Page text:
Fayette's 21 Century Learning Center 2010.11.10

Written by David Green.

21.computers.jpgBy DAVID GREEN

In one classroom, Fayette teacher Amy Herman is leading students on a project to create three-dimensional pumpkins—each is a dodecagon, with 12 sides. The next day the students were to clean out real pumpkins and cook the flesh.

Down the hall in the elementary school computer lab, teacher Jason Ohlemacher is guiding students through a session with Success Maker software. The interactive program pinpoints a student’s grade level in reading and mathematics skills and provides activities and assessment.

The third group of students is out on the playground with Rachel Kinsman from the Fulton County Health Department. Activities are often unstructured, and as long as students are engaged in some form of physical activity, they have their teacher’s blessing.

After 25 minutes, the students switch activities until they’ve had a turn with each of the three segments.

It’s all part of the 21st Century Community Learning Center program funded through the U.S. Department of Education.

This marks the second year of the five-year program for Fayette, and this is the second time the district was chosen to participate.

Elementary principal Dr. Luann Boyer shortened the name of the program to FAST (Fayette After School Time). After school is the main focus of FAST, but there are three related segments.

The Morning Program is scheduled every day from 6:45 to 8 a.m., when Mr. Ohlemacher is available to help with homework and offer some tutoring. Breakfast is available for the early risers.

The Saturday Program is scheduled from 10 a.m. to noon most Saturdays through March 5 at Normal Memorial Library. Programs are scheduled for children from kindergarten through grade six, but the grant has allowed the library to open for all patrons during those Saturday hours. State funding cuts resulted in reduced hours for the library in September 2009, including the end of Saturday hours.21.four.tilt.jpg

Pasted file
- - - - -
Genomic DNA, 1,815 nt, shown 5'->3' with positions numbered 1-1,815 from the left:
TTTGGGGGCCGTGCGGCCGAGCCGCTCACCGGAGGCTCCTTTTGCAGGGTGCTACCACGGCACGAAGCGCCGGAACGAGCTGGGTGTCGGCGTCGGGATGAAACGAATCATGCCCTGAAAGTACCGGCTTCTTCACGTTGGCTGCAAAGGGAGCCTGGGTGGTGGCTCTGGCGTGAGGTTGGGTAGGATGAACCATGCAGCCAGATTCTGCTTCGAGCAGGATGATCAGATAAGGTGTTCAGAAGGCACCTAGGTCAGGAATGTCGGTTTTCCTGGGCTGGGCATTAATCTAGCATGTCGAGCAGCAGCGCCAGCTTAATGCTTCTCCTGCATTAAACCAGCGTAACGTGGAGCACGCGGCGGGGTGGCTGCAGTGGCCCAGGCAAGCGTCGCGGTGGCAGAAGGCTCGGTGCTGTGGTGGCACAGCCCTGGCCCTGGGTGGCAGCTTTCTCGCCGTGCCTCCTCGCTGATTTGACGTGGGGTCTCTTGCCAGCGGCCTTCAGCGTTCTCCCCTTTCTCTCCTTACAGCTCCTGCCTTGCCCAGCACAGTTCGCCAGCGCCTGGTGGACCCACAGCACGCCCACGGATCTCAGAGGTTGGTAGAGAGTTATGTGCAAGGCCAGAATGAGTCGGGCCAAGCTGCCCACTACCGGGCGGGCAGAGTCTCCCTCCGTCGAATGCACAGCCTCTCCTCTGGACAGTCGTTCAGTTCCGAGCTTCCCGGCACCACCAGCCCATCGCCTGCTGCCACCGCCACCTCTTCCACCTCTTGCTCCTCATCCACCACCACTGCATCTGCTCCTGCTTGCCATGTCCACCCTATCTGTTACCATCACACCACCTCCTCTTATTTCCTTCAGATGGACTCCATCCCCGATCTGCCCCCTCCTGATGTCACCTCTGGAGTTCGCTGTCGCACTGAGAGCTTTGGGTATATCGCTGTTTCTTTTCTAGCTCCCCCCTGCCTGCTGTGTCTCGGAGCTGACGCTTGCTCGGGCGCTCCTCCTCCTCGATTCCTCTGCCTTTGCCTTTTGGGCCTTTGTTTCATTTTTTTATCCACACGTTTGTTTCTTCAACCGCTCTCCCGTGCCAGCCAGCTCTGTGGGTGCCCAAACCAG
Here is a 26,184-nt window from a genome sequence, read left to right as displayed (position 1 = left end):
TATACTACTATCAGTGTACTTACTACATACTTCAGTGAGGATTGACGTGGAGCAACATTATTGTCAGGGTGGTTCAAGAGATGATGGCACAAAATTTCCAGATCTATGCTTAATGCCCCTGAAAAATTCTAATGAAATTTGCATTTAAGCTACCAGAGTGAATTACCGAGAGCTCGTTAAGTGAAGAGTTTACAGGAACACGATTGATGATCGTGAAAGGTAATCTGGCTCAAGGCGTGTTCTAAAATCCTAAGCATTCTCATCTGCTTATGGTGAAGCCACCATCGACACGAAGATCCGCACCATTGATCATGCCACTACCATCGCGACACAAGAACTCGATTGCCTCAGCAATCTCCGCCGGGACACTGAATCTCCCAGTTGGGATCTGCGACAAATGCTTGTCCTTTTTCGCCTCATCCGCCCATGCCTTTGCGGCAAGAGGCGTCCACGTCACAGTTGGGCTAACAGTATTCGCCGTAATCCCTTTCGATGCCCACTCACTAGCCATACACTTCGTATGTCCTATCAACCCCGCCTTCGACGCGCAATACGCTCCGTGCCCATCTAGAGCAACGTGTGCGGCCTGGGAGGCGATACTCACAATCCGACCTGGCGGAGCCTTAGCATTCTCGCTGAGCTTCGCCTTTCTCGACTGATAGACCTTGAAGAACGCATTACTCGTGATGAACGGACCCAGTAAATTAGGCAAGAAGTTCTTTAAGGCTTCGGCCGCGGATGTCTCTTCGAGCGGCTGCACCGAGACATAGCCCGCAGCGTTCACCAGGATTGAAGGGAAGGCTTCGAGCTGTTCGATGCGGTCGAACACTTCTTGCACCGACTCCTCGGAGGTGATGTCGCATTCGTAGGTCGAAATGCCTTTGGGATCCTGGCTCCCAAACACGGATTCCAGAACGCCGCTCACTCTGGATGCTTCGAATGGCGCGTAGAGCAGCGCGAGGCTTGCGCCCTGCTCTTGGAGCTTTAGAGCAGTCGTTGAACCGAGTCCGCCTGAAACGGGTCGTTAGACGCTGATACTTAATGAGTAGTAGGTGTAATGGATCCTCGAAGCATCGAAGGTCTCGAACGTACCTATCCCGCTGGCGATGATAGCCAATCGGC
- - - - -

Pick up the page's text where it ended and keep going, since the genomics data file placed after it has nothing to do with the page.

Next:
There was also a Summer Session at the school during which children planted a garden and harvested crops.

The after-school program is strictly for students in grades two through five who have been recommended by teachers for participation.

In the first round of the program that started in 2004, the main focus was on remedial education. This time there’s more emphasis on enrichment, Dr. Boyer said, and that’s being bolstered by outside agencies such as the health department.

“It is our goal to enrich students’ lives and at the same time provide academic assistance,” she said.

Each after-school session starts off with a snack, Mr. Ohlemacher said, and then the three sessions begin concurrently. One teacher is in charge of reading and mathematics enrichment and another offers a special activity.

“That provides an opportunity for students to learn and experience things they might not have an opportunity to experience at home or during a normal school day,” Mr. Ohlemacher explained.

Sessions will cover subjects ranging from soybeans to cooking to building bird houses. Entertainment days will include video games, Wii games and an introduction to the Apple iPad. Ten Fayette teachers will lead the various special classes.

The technology session generally incorporates the Success Maker software mentioned earlier to help students prepare for state testing and to push for greater academic growth in their grade level.

“Success Maker has proven to be very effective in the past,” Mr. Ohlemacher said. “If students can get 60 minutes a week working with the program they have a 98 percent chance of passing the Ohio Achievement Assessment.”

In addition to sessions provided by the Fulton County Health Department, FAST will also receive a visit from Sauder Village personnel, and the formation of Scouting groups is on the agenda.

Students are FAST expanding their horizons—both mentally and physically—and having a lot of fun along the way.

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